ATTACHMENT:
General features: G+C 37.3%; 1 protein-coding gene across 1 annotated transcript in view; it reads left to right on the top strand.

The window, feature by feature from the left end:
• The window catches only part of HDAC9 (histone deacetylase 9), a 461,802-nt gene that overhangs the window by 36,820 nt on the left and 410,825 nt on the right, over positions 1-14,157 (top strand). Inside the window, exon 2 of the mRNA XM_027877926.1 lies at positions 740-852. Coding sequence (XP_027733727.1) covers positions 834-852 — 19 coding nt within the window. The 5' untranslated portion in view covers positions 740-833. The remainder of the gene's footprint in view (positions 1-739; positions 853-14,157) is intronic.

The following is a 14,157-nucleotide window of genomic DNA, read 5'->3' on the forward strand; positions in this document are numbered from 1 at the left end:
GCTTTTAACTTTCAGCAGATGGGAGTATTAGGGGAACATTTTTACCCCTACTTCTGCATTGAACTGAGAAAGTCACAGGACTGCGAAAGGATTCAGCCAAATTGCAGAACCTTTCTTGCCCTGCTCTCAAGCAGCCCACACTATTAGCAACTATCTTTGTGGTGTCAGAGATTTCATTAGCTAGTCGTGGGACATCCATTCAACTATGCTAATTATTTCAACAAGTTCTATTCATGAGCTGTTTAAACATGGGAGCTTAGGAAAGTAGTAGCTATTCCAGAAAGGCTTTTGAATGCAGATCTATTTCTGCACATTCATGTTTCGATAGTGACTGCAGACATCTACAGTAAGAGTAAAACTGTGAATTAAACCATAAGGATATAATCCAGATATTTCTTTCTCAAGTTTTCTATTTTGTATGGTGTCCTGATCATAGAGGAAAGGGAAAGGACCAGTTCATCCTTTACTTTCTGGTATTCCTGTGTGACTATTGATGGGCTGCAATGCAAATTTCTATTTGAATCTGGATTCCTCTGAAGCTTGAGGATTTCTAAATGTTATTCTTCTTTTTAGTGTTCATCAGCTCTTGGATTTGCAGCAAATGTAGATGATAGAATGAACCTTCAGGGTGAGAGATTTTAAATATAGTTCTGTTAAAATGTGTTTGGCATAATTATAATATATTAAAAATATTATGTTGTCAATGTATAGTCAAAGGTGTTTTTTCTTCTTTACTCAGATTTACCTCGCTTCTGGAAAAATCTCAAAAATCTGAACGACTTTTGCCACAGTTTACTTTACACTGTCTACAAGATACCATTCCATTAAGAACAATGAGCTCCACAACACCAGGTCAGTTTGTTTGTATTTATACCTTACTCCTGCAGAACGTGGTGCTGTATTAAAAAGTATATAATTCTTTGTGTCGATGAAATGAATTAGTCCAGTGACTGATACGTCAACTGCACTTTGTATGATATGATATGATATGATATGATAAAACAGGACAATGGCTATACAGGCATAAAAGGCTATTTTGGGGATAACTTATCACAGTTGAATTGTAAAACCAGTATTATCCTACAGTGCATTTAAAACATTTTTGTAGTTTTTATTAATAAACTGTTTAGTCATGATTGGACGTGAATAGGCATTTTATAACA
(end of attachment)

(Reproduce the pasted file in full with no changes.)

General features: G+C 37.3%; 1 protein-coding gene across 1 annotated transcript in view; it reads left to right on the top strand.

The window, feature by feature from the left end:
• The window catches only part of HDAC9 (histone deacetylase 9), a 461,802-nt gene that overhangs the window by 36,820 nt on the left and 410,825 nt on the right, over positions 1-14,157 (top strand). Inside the window, exon 2 of the mRNA XM_027877926.1 lies at positions 740-852. Coding sequence (XP_027733727.1) covers positions 834-852 — 19 coding nt within the window. The 5' untranslated portion in view covers positions 740-833. The remainder of the gene's footprint in view (positions 1-739; positions 853-14,157) is intronic.

The following is a 14,157-nucleotide window of genomic DNA, read 5'->3' on the forward strand; positions in this document are numbered from 1 at the left end:
GCTTTTAACTTTCAGCAGATGGGAGTATTAGGGGAACATTTTTACCCCTACTTCTGCATTGAACTGAGAAAGTCACAGGACTGCGAAAGGATTCAGCCAAATTGCAGAACCTTTCTTGCCCTGCTCTCAAGCAGCCCACACTATTAGCAACTATCTTTGTGGTGTCAGAGATTTCATTAGCTAGTCGTGGGACATCCATTCAACTATGCTAATTATTTCAACAAGTTCTATTCATGAGCTGTTTAAACATGGGAGCTTAGGAAAGTAGTAGCTATTCCAGAAAGGCTTTTGAATGCAGATCTATTTCTGCACATTCATGTTTCGATAGTGACTGCAGACATCTACAGTAAGAGTAAAACTGTGAATTAAACCATAAGGATATAATCCAGATATTTCTTTCTCAAGTTTTCTATTTTGTATGGTGTCCTGATCATAGAGGAAAGGGAAAGGACCAGTTCATCCTTTACTTTCTGGTATTCCTGTGTGACTATTGATGGGCTGCAATGCAAATTTCTATTTGAATCTGGATTCCTCTGAAGCTTGAGGATTTCTAAATGTTATTCTTCTTTTTAGTGTTCATCAGCTCTTGGATTTGCAGCAAATGTAGATGATAGAATGAACCTTCAGGGTGAGAGATTTTAAATATAGTTCTGTTAAAATGTGTTTGGCATAATTATAATATATTAAAAATATTATGTTGTCAATGTATAGTCAAAGGTGTTTTTTCTTCTTTACTCAGATTTACCTCGCTTCTGGAAAAATCTCAAAAATCTGAACGACTTTTGCCACAGTTTACTTTACACTGTCTACAAGATACCATTCCATTAAGAACAATGAGCTCCACAACACCAGGTCAGTTTGTTTGTATTTATACCTTACTCCTGCAGAACGTGGTGCTGTATTAAAAAGTATATAATTCTTTGTGTCGATGAAATGAATTAGTCCAGTGACTGATACGTCAACTGCACTTTGTATGATATGATATGATATGATATGATAAAACAGGACAATGGCTATACAGGCATAAAAGGCTATTTTGGGGATAACTTATCACAGTTGAATTGTAAAACCAGTATTATCCTACAGTGCATTTAAAACATTTTTGTAGTTTTTATTAATAAACTGTTTAGTCATGATTGGACGTGAATAGGCATTTTATAACA